Wilkesboro will offer free Wi-Fi across the central district, sparing local businesses an expense. Installation of Wi-Fi over five blocks cost $50,000, with $15,000 from the town and a grant of $35,000 from the Appalachian Regional Commission, a federal-state partnership that promotes economic development.

With less than a 10-minute drive between the area’s two downtowns, Wilkesboro and North Wilkesboro have increasingly found common ground on projects such as public greenways and supplying volunteers for MerleFest.

“The competitiveness between the two towns is going away quickly,’’ says Carlton, who wears a brown-and-beige “Town of Wilkesboro” ball cap as the city’s planning chief but lives in a historic neighborhood in North Wilkesboro. He commutes to work on some of the 50 miles of biking trails through Wilkes County. Wilkesboro’s Cub Creek Park consists of 150 acres of public space with athletic fields, a dog park and trout fishing. A community garden produces more than 5,000 pounds of vegetables a year, with about 20% donated to a local food bank.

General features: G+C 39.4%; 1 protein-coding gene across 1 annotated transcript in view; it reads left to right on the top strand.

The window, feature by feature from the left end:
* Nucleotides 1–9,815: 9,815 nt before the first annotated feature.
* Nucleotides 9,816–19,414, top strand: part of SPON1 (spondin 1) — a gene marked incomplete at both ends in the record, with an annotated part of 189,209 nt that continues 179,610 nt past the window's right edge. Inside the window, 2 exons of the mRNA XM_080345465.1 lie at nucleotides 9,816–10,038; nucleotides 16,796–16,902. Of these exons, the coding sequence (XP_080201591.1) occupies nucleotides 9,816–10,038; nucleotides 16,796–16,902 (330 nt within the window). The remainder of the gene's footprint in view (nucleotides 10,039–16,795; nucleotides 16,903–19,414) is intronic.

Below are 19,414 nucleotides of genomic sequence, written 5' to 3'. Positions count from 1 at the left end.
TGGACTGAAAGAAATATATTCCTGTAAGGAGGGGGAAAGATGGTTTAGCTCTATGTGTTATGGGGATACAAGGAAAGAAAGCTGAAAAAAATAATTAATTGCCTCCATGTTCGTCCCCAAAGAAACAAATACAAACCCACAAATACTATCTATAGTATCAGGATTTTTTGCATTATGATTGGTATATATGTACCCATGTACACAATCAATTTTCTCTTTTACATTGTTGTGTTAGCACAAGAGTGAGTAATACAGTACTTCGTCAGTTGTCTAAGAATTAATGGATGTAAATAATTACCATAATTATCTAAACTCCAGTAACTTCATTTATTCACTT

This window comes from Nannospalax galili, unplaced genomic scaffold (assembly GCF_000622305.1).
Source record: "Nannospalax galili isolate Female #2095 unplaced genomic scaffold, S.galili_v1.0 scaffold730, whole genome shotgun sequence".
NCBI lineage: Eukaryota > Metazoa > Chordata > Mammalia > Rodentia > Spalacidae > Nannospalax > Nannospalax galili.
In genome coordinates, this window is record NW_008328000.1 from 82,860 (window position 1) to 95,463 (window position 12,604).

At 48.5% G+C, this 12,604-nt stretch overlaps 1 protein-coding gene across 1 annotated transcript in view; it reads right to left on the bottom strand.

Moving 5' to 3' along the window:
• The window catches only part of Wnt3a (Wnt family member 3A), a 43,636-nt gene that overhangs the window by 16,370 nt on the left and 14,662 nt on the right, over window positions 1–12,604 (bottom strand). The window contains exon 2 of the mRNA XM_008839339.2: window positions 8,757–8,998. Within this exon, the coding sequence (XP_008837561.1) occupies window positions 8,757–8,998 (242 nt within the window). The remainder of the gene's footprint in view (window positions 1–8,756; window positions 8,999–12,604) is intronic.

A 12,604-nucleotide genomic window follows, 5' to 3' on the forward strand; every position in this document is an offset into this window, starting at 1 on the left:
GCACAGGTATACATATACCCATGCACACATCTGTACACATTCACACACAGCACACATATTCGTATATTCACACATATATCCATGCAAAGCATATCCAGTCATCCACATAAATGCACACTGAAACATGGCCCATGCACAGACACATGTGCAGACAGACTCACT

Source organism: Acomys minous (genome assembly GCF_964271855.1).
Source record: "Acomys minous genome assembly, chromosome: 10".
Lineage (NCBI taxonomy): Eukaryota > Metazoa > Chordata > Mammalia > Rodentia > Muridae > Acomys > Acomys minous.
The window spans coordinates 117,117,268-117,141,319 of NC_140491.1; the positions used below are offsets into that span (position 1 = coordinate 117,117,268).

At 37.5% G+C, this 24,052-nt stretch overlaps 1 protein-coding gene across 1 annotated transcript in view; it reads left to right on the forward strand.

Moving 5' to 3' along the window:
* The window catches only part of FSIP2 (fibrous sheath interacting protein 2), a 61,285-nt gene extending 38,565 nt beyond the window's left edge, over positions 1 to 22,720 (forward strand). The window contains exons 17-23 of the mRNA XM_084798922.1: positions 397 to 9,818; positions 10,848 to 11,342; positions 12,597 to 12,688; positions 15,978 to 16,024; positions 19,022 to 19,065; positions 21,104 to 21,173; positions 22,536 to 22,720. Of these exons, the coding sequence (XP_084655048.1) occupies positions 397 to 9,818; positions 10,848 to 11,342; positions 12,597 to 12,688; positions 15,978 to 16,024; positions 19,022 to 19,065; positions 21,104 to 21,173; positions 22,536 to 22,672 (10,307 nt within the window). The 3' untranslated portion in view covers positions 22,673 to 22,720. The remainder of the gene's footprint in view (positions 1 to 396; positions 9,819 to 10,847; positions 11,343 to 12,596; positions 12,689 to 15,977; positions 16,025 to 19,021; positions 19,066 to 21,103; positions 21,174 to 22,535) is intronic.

Wilkes County’s population has increased by less than 20% since MerleFest started attracting international attention three decades ago. Neighboring Watauga County, home to Appalachian State University, has grown three times as fast. But don’t be surprised if the pace picks up in Wilkes, given the efforts of the locals.

“First and foremost, these enhancements are intended for the benefit of our local citizenry. But they also give us the opportunity to showcase what we’ve done to a broader audience,” Noland says. “We want you to come back to visit or relocate here.”